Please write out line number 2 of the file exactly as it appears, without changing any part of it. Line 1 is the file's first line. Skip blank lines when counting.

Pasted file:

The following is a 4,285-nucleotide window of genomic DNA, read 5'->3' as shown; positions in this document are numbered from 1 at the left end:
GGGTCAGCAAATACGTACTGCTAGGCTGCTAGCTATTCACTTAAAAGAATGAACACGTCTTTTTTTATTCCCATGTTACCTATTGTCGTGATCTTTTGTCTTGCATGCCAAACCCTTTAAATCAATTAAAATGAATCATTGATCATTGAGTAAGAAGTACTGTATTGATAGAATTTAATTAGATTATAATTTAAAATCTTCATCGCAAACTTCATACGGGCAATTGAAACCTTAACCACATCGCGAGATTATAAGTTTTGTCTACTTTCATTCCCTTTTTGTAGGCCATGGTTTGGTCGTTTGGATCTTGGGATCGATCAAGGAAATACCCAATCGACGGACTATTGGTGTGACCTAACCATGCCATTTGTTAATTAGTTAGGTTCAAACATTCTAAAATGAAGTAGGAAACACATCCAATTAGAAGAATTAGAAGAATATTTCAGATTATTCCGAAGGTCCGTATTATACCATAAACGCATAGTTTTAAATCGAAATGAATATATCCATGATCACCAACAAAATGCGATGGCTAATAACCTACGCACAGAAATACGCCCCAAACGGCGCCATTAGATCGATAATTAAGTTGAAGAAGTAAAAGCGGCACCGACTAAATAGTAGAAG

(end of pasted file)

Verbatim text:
GGGTCAGCAAATACGTACTGCTAGGCTGCTAGCTATTCACTTAAAAGAATGAACACGTCTTTTTTTATTCCCATGTTACCTATTGTCGTGATCTTTTGTCTTGCATGCCAAACCCTTTAAATCAATTAAAATGAATCATTGATCATTGAGTAAGAAGTACTGTATTGATAGAATTTAATTAGATTATAATTTAAAATCTTCATCGCAAACTTCATACGGGCAATTGAAACCTTAACCACATCGCGAGATTATAAGTTTTGTCTACTTTCATTCCCTTTTTGTAGGCCATGGTTTGGTCGTTTGGATCTTGGGATCGATCAAGGAAATACCCAATCGACGGACTATTGGTGTGACCTAACCATGCCATTTGTTAATTAGTTAGGTTCAAACATTCTAAAATGAAGTAGGAAACACATCCAATTAGAAGAATTAGAAGAATATTTCAGATTATTCCGAAGGTCCGTATTATACCATAAACGCATAGTTTTAAATCGAAATGAATATATCCATGATCACCAACAAAATGCGATGGCTAATAACCTACGCACAGAAATACGCCCCAAACGGCGCCATTAGATCGATAATTAAGTTGAAGAAGTAAAAGCGGCACCGACTAAATAGTAGAAG